Social Impact Authors: How & Why Author Amanda Chay of ‘The Girlfriend’s Guide to Lupus’ Is Helping…

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Social Impact Authors: How & Why Author Amanda Chay of ‘The Girlfriend’s Guide to Lupus’ Is Helping to Change Our World

You’ll never get it all done in a day and in lifetime, so give it (and yourself) a rest. The desire to check off the to-do list and achieve can be such a strong pull, but this doesn’t mean it’s always right. Magic is created when you allow your brain and body to rest.

As part of my series about “authors who are making an important social impact”, I had the pleasure of interviewing Amanda Chay

Amanda Chay is an author, entrepreneur, and a lifelong health nut who has helped countless businesses and individuals prioritize their health, all while navigating her own challenging battle with lupus. Her unwavering commitment to empowering women with this condition shines through in “The Girlfriend’s Guide to Lupus.” This book is a beacon of hope, guiding women toward taking charge of their lupus journey with practical, health-focused steps that place their well-being at the forefront.

Thank you so much for joining us in this interview series! Before we dive into the main focus of our interview, our readers would love to “get to know you” a bit better. Can you tell us a bit about your childhood backstory?

I was raised in the suburbs of Cincinnati, Ohio where I played about every sport out there, from soccer to swimming to break dancing (that one wasn’t pretty). Raced barefoot and beat the neighborhood boys on the blacktop streets.

As it was the 80–90’s era, I had big, poufy hair, wore neon clothes, and my large glasses were way too thick. I loved animals, Madonna, Michael Jackson, and reading. The local bookmobile and the ice cream truck were my favorite treats in the summer.

When you were younger, was there a book that you read that inspired you to take action or changed your life? Can you share a story about that?

Judy Blume is one author who stands out to me because her books made me feel like she knew what I was going through. In particular, Are You There God? It’s Me, Margaret, helped me through the awkward puberty phase as I struggled to fit into the world. To me, Margaret, with her fiery spirit, positively shaped my views on what a good friend was like. She taught me what to expect of my changing body and gave me permission to question both my parents and religion.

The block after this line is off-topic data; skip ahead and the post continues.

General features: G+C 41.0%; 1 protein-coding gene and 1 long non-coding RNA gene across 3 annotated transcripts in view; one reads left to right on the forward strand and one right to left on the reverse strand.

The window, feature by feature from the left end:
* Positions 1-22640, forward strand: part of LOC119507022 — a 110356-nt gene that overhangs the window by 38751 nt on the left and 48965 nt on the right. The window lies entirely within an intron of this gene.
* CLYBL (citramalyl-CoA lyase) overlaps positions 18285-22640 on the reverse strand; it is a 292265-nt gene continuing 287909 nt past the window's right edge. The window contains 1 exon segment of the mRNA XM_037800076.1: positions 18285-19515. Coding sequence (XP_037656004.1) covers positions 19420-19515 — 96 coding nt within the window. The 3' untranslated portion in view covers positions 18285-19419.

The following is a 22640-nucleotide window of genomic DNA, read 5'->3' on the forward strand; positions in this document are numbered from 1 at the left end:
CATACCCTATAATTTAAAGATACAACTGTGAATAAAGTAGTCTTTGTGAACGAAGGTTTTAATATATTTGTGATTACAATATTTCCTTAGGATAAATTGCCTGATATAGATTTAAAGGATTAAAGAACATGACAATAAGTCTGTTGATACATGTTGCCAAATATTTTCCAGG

It has been said that our mistakes can be our greatest teachers. Can you share a story about the funniest mistake you made when you were first starting? Can you tell us what lesson you learned from that?

When I started my first business, I didn’t have the lingo down and everything was new to me. One day at a business event, I was speaking to a man about my company, he asked if I was a WBE (women owned business). Instead of being honest and saying, “what’s does this stand for?”, I choose to fake it. I responded with “oh, no. I don’t like to watch wrestling. It’s too fake for me.” To me WBE sounded a lot like WWE (World Wrestling Entertainment) and I crafted a response based on this. The man smiled a bit too widely and walked away. I rushed to my phone and googled WBE, felt my face turn red, and then decided to cut my time short and take myself home.

Don’t you worry-I learned my lesson here. When some new acronyms are thrown at me nowadays, I’m upfront and confirm my lack of knowledge before giving my response.

Can you describe how you aim to make a significant social impact with your book?

With my book, my goal was to impart a lesson that took me far too long to learn: living with a chronic, incurable condition like lupus means it will always be a part of your life. Sure, life will persist, challenges will arise, and your health will ebb and flow. It’s just the daily stuff we deal with, but it’s not the stuff that defines us. That’s why this book is here to support women with guidance, suggestions, and tips that help them deal with the small stuff so they can put their best lupus health forward.